Eleven-year-old Purnachandra from Odisha was in class V when he was uprooted and brought to Chennai, one fine day. According to his father, starvation far outstripped education and hence, it made sense to move here when he found a job as a daily-wage labourer. “I was not even allowed to write my final exam. I can't wait to go back home,” says Purnachandra.
The little boy is only one among several children who have lost their bearings and any chance of a school education as their parents move from one construction site to another. Udavum Karangal, an NGO working for the betterment of orphans and abandoned children, has launched a mobile school for children of migrant workers.
The bus is equipped with an LCD TV, toys and stationery, and shuttles between two construction sites, one in Nungambakkam and the other at Thiruverkadu. Vidyaakar, the founder of Udavum Karangal, said, “Over 20 children in the age group of 3-11 are taught alphabets and numbers in Oriya and Hindi six days a week.”
On Saturday, the bus headed to Loyola College where migrants have been employed in the construction of an engineering college. A bunch of four-year-olds and 11-year-olds gathered inside the bus for their first class. Most of them had never gone to school while some, like Purnachandra, had been forced to quit when their families moved out of their hometowns.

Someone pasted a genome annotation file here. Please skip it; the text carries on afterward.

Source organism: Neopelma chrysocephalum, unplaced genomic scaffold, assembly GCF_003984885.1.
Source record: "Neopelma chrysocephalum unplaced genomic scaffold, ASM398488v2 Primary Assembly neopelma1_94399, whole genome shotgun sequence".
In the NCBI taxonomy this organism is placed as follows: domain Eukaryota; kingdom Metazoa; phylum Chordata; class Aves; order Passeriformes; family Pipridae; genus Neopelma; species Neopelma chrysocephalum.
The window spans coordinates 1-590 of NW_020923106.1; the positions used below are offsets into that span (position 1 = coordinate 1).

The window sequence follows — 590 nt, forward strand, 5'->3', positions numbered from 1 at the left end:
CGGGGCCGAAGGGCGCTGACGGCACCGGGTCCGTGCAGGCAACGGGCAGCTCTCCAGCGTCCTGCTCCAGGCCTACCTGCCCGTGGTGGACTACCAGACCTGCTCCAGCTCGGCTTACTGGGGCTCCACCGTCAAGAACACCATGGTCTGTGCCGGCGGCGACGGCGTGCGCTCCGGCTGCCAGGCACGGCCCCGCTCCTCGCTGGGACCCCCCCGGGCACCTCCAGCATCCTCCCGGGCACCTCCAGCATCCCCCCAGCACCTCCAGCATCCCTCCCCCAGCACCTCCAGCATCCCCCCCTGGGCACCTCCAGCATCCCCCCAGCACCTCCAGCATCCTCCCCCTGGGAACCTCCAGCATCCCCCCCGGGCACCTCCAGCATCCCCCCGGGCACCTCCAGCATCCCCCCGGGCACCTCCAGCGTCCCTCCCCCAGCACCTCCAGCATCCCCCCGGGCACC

Each day's class begins with a chapter on sanitation. Teachers wash their faces, hands and feet, clip their nails and oil and comb their hair before beginning lessons. Shalini, a volunteer with Udavum Karangal, says, “The children come running towards us to get dressed as their parents don't pay attention to it.”
She and another volunteer, Neelam, are school dropouts while Madhusudhan Dangri, who was brought from Odisha for this project, could not go to college after completing schooling. But they have been engaged to help the children as they are proficient in Oriya and Hindi, the languages spoken by a majority of the migrant labourer force in the city.
Saura Nahak, a migrant labour and parent says, “Right now, I can't afford to send my son to school. I'm glad he learns something in the mobile school rather than wasting his time playing all day.”
To break the monotony of the two-and-half-hour-long classes, teachers incorporate creative games into their lessons. At the end of every class, they also play music or screen cartoons.
In a welcome move, some building promoters have been very receptive to this idea, says Vidyaakar.fun Kennedi, a site engineer for the construction project at Loyola College, said, “We felt children should not be deprived of education because of the circumstances of their parents who work here. So we didn't object when Udavum Karangal came forward with this idea.”